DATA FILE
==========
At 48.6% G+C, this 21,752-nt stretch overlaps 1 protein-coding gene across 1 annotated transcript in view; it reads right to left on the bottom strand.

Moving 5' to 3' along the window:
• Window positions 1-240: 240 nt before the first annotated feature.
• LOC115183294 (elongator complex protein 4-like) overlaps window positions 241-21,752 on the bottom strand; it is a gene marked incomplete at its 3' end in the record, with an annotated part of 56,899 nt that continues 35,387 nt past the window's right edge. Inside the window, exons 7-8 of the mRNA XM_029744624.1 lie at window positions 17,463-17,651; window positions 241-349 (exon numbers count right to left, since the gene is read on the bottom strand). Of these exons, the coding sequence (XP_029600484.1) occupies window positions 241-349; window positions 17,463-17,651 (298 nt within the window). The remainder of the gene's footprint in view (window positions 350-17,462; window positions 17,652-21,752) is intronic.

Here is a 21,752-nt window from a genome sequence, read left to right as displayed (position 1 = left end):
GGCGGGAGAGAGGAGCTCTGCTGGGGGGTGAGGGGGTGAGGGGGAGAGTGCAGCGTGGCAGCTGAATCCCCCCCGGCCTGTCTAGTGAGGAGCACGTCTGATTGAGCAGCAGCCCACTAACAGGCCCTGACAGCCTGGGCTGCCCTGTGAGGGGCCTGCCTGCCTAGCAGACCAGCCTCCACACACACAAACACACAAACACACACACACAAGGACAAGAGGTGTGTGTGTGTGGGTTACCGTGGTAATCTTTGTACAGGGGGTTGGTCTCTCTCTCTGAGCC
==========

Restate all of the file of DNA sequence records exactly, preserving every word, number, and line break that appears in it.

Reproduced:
At 48.6% G+C, this 21,752-nt stretch overlaps 1 protein-coding gene across 1 annotated transcript in view; it reads right to left on the bottom strand.

Moving 5' to 3' along the window:
• Window positions 1-240: 240 nt before the first annotated feature.
• LOC115183294 (elongator complex protein 4-like) overlaps window positions 241-21,752 on the bottom strand; it is a gene marked incomplete at its 3' end in the record, with an annotated part of 56,899 nt that continues 35,387 nt past the window's right edge. Inside the window, exons 7-8 of the mRNA XM_029744624.1 lie at window positions 17,463-17,651; window positions 241-349 (exon numbers count right to left, since the gene is read on the bottom strand). Of these exons, the coding sequence (XP_029600484.1) occupies window positions 241-349; window positions 17,463-17,651 (298 nt within the window). The remainder of the gene's footprint in view (window positions 350-17,462; window positions 17,652-21,752) is intronic.

Here is a 21,752-nt window from a genome sequence, read left to right as displayed (position 1 = left end):
GGCGGGAGAGAGGAGCTCTGCTGGGGGGTGAGGGGGTGAGGGGGAGAGTGCAGCGTGGCAGCTGAATCCCCCCCGGCCTGTCTAGTGAGGAGCACGTCTGATTGAGCAGCAGCCCACTAACAGGCCCTGACAGCCTGGGCTGCCCTGTGAGGGGCCTGCCTGCCTAGCAGACCAGCCTCCACACACACAAACACACAAACACACACACACAAGGACAAGAGGTGTGTGTGTGTGGGTTACCGTGGTAATCTTTGTACAGGGGGTTGGTCTCTCTCTCTGAGCC